What should have been done?

Humanitarian camps under control of the international community should have been built in Jordan, Lebanon or Syria.

And by supporting Syrian President Bashar al-Assad?

I don't support him in particular. I support the stability of the Syrian state, whoever leads it. The question can be summarized in a choice: Do we prefer an already existing state or an Islamic state?

Let's get back to our continent. In Europe, anti-establishment forces are gaining power. They're sometimes right-wing (you, UKIP, Geert Wilders), sometimes left wing (Jean-Luc Mélenchon, Syriza, Podemos). Is what unites you, anti-capitalism, stronger than what divides you, a left-wing/right-wing division?

I've stopped believing in the right/left division since at least Methuselah. I think the current division is between nationalists and globalists. There are those who consider the nation — with everything it includes in terms of budgetary, economic, monetary, territorial and legislative sovereignty — as being the most efficient structure to guarantee security, prosperity and defend the identity of people. And there are those who believe that globalism, anti- or pro-liberal, is the only possible future. We are consistent, unlike the far left, which defends a completely incoherent project.


Because you cannot be against ultra-capitalism and for immigration.


Yes, for a simple reason. Immigration is the weapon of choice of the capitalists. The far left has never been able to respond to this dilemma. I think the only legitimate sovereign force in a democracy are the people.

And the people are always right?

The people are always right even when they're wrong. Because if they're not right, who will be right for them? The oligarchy? Well, no thanks.

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Le Pen in 2012 with her father, National Front founder Jean-Marie Le Pen— Photo Blandinelc

There's a process you started long ago to make yourself seem kind.

We don't have to seem kind. We have to show ourselves how we are. I accept that people hate us, but not for the caricature people want to make of us.

Everyone predicts you may arrive at the second-round of the presidential election in 2017. Your father seemed more comfortable contesting than governing. Is the National Front now ready to govern?

To be honest, Jean-Marie Le Pen was always contesting because he was never in a governing situation. He was at 15%. We're higher today. At the regional elections, we will prove that it won't start raining frogs or that there will be no locust invasion when we win. I'm not afraid of governing. We will be glad to reach power and be judged on what we do. I'm anxious to show what we can do.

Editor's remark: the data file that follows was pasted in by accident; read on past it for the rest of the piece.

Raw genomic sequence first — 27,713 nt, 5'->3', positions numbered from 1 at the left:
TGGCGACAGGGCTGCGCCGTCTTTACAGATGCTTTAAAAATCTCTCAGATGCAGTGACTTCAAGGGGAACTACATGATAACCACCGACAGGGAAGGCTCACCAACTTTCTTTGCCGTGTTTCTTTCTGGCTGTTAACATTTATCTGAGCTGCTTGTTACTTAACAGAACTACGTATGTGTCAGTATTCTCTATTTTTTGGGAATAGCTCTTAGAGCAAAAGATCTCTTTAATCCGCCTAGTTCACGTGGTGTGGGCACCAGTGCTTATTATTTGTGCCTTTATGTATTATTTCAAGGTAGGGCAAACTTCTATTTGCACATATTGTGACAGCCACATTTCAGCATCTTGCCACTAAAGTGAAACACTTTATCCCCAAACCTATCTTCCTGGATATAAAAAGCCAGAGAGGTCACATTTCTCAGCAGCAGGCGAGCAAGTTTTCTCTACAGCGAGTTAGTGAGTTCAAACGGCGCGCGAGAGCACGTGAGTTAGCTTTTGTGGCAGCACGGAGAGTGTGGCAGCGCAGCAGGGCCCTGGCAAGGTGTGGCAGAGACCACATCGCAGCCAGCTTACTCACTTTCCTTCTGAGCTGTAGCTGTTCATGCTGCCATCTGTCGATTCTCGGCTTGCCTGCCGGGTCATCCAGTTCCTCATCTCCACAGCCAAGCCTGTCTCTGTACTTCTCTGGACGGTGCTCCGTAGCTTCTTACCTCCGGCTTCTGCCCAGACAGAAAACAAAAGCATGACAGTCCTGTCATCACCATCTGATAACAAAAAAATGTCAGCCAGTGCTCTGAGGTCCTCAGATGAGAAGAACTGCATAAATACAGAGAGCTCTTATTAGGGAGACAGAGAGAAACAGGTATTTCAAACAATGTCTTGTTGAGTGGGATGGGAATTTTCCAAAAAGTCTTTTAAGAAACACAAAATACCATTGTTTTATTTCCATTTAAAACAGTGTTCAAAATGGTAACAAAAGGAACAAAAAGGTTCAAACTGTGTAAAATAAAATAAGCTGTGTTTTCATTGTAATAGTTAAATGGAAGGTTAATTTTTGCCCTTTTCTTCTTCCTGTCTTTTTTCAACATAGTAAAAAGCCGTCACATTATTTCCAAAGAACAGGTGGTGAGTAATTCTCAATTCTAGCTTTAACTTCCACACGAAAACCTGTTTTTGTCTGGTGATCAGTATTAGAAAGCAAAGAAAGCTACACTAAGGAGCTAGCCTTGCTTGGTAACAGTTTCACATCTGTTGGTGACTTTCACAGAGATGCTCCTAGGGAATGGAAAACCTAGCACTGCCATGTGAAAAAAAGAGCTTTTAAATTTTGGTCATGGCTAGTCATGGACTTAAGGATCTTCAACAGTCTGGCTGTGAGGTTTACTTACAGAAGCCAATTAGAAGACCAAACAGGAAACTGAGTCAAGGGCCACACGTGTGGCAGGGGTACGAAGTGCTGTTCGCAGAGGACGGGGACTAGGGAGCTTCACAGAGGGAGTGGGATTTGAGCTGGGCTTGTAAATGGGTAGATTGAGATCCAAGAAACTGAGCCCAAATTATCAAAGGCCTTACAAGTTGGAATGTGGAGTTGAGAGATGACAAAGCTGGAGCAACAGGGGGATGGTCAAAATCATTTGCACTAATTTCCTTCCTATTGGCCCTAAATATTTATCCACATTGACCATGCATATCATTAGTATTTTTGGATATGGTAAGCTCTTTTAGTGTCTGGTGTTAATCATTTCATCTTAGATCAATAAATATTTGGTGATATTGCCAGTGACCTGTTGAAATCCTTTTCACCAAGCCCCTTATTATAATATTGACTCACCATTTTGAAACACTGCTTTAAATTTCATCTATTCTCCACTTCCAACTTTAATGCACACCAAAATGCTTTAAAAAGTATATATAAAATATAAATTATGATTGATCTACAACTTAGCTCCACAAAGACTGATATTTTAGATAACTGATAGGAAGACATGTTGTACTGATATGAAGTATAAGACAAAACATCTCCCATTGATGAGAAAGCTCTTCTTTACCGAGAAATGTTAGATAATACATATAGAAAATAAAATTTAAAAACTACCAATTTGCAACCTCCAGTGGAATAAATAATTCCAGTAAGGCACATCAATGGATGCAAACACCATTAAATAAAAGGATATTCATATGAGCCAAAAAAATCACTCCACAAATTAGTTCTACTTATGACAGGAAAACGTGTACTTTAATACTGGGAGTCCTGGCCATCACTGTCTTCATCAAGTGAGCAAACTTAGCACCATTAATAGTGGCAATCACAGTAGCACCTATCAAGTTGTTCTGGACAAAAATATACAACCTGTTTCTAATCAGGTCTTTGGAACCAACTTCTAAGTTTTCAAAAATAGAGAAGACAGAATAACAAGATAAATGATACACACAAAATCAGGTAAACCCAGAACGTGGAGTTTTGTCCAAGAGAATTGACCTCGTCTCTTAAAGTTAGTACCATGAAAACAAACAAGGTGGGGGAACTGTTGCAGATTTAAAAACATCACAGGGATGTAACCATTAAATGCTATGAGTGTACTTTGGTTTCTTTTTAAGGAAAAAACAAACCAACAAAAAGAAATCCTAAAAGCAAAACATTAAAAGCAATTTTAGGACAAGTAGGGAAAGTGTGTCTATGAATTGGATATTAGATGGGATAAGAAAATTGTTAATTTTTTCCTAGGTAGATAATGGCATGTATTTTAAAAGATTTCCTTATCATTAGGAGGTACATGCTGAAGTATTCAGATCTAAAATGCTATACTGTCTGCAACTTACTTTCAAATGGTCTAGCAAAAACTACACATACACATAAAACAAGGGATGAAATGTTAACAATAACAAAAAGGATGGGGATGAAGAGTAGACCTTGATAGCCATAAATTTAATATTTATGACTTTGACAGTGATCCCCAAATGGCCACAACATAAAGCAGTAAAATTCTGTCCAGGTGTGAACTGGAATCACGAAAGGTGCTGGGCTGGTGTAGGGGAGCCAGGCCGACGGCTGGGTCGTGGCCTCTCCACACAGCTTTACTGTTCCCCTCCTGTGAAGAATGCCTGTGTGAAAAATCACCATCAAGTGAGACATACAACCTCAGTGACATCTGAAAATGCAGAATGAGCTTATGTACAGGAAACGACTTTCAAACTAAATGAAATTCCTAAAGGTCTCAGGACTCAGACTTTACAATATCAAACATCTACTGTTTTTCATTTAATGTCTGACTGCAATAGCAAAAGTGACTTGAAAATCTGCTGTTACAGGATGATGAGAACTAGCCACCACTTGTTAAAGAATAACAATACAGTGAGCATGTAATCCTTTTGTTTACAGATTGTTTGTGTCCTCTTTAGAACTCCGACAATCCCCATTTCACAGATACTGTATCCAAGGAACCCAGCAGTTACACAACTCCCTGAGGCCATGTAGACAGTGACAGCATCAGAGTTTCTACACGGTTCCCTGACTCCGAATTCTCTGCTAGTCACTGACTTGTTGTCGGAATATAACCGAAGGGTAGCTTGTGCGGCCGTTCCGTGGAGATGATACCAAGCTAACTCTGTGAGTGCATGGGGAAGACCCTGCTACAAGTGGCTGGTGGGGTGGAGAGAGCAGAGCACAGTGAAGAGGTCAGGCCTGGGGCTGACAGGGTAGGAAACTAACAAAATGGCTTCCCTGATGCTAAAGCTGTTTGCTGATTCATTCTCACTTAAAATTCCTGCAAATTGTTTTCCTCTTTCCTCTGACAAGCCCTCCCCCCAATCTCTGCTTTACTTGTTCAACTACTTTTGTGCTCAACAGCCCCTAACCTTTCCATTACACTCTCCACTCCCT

And to soften what you say to represent all the French people?

I don't have to soften what I say because I don't think it's excessive. It's the caricature that people make of it that's excessive. Once again, what do we do in the face of danger? Well, we implement the measures of the National Front. Like economic patriotism, for instance, which is forbidden by the EU. Our greatest strength is coherence.

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Papá, Papá, On Repeat: Are We Men Ready For Fatherhood To Change Our Lives?

There is a moment on Saturday or Sunday, after having spent ten hours with my kids, that I get a little exasperated, I lose my patience. I find it hard to identify the emotion, I definitely feel some guilt too. I know that time alone with them improves our relationship... but I get bored! Yes, I feel bored. I want some time in the car for them to talk to each other while I can talk about the stupid things we adults talk about.

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This is what a friend tells me. He tends to spend several weekends alone with his two children and prefers to make plans with other people instead of being alone with them. As I listened to him, I immediately remembered my long days with Lorenzo, my son, now three-and-a-half years old. I thought especially of the first two-and-a-half years of his life, when he hardly went to daycare (thanks, COVID!) and we’d spend the whole day together.

It also reminded me of a question I often ask myself in moments of boredom — which I had virtually ignored in my life before becoming a father: how willing are we men to let fatherhood change our lives?

It is clear that the routines and habits of a couple change completely when they have children, although we also know that this rarely happens equally.